Working with young people in Therapy … or “playing the game”. (Sometime’s Poker, Sometime’s Chess).

If the ultimate (and initial) goal, in therapy, is to initiate a discussion with the client that enables them to better understand and empower themselves … how to accomplish said goal with a young person with “nothing” to say?

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Psychotherapist’s rely on all kinds of cute strategies to engage young people who run the gamut from being “too intelligent” for the therapy routine, to too angry, etc.

Some draw pictures, finger paint … build play-doh sculptures.

The “game” I stumbled into that helped me to begin forming my first relationships with young people (usually angry, violent or silent ones), was a bit different.

Before completing my qualifications as a clinical psychotherapist, I faced one final hurdle … one that student’s today don’t seem to face: I had to find my own clients in order to build up enough face to face hours to finish the practical component of my courses.

We all struggled with that – there was nothing in the form of assistance. People weren’t lining up to sit opposite a “good intentioned student” with their problems.

The one population that was available, at least for me, was troubled youth. Not gifted youth, or wealthy youth, of course, but … abandoned, often seeming hopeless “troubled youth”.

I could pick from any number of examples to illustrate my experiences here – and to be honest, there was no universally identical quality. They’re similar only in theory – their personalities and problems are/were as unique as any other cross section of the population.

They were all poor, of course.

One client had bashed his girlfriend’s head in with a lead pipe.

Another client, with anger problems, had a propensity for getting out of her car at traffic lights and (in traffic) trying to pull other drivers out of their vehicles.

Plenty of different experiences for a burgeoning therapist to cope with using his CBT or DBT or Existential Therapy flow charts and assessment hand outs or “one size fits all” clinical “book” interviews.

Initially I’d show up with my stacks of stock interview questionnaires (it didn’t occur to me until later that this was actually a good way to immediately ruin a relationship with ANY client. A pen and a pad of paper is intimidating enough.)

One of the most interesting clients, though, we’ll call him “Jimmy”. Jimmy wasn’t violent with me, or aggressive. He showed up to his sessions on time every time like clockwork (unheard of). His mom would be there with him … and (to my shock) she supported my efforts.

The only problem with Jimmy was … he had absolutely nothing to say. He was stone faced, silent – when we sat down together he looked like a wild animal in paralyzed shock. The moment the session ended, the paralysis would end, and he would happily return to his former disposition and discuss our next meeting time.

None of my books had anything to say about dealing with a client – particularly one at his age, in regard to breaking through a stone wall of silence. We’d sit for 50 minutes and I’d work like a blackjack dealer tossing out different “hands” to see if he’d react to anything at all. Something on which to build some sort of rapport.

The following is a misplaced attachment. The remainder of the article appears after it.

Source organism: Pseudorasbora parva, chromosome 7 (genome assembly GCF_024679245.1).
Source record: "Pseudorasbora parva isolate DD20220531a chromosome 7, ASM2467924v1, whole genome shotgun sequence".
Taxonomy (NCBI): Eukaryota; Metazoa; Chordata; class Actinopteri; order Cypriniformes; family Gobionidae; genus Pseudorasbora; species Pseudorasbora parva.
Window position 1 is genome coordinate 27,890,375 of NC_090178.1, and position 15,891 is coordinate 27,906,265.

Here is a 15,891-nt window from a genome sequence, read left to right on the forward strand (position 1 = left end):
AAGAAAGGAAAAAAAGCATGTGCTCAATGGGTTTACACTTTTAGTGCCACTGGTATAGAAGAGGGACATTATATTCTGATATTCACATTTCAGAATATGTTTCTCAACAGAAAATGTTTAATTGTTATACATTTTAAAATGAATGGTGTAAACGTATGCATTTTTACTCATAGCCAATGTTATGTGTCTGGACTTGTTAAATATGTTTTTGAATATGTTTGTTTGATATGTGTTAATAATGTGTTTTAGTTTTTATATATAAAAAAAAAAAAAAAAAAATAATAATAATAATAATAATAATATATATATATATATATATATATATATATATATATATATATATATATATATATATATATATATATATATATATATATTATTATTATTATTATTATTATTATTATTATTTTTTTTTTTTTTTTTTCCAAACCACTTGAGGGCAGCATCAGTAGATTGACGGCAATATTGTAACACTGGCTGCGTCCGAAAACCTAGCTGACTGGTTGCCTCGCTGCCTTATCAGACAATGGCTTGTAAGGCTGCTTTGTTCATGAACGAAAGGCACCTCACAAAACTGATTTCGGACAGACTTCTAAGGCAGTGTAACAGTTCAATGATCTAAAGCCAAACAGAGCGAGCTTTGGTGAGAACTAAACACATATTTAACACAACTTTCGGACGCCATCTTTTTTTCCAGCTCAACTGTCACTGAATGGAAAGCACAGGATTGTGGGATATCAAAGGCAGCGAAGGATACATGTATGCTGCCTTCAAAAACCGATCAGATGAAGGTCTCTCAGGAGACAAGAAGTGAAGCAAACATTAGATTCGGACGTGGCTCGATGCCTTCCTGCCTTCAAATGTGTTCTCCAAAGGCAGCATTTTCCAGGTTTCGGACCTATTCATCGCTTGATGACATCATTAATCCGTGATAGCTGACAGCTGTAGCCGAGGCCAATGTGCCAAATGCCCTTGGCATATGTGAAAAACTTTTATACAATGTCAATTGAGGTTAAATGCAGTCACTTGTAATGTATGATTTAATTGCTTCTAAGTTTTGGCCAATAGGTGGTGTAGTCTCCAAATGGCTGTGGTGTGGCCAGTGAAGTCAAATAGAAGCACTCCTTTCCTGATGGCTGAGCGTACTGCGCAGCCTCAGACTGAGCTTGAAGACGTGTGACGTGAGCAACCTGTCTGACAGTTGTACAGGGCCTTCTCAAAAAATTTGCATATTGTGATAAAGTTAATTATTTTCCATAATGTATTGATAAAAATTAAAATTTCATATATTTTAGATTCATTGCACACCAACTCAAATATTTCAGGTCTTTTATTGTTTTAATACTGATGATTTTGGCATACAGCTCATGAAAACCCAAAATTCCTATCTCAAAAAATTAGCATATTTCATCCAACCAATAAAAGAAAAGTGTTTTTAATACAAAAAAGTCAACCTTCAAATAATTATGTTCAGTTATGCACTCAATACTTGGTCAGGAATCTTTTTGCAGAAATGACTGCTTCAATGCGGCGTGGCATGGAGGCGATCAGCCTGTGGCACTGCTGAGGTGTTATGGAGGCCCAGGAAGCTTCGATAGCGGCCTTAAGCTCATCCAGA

Nothing.

So, instead of theoretically dealing cards, I began doing it literally.

I had a pack of cards with me in my backpack that I’d still been carrying around from my last trip to the U.S.; to Las Vegas. They had the name of a Vegas Casino on them.

Wow – something went over … he actually reacted. “What are those?” … “Is that a real casino name on the front …?” … “Have you actually been to Las Vegas?”.

I pushed my hilariously useless assessment print outs out of the way permanently at that point; thousands of man hours of academic research had “folded” in building rapport with this kid in the face of something this comedically simple.

After that I didn’t have much trouble getting Jimmy to talk to me. Obviously he didn’t just “heal” completely at that moment, or have a “children’s catharsis” – but we’d begun talking; rapport existed. In between discussions of how certain card games worked, I was allowed to ask him questions about his family, feelings and background.

That was enough, though – to “accomplish” what I needed to.

After that I was able to actually begin mediating the problem’s we’d been facing in his relationship’s with his “complex” family unit, his teachers, etc.

He wasn’t perfect – he still pulled his pants down a few weeks later on a “hall pass” and laid his posterior against the glass of another classroom’s window.

My goal had been accomplished, though … once you’ve got a young person to begin “playing the game” with you, the rest is easy.

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2 thoughts on “Working with young people in Therapy … or “playing the game”. (Sometime’s Poker, Sometime’s Chess).

  1. Excellent article! There are other possibilities of ways to attract the attention
    of young people, patterned after yours. For example, to take out money
    from different countries.

    Children love animals. Maybe a gentle cat, dog or bird could help initiate
    conversation. Great pattern to be worked and developed!!

    Like

  2. An inspiring article! It made me think of different strategies I could use in class with my students. Thanks for sharing! 🙂

    Like

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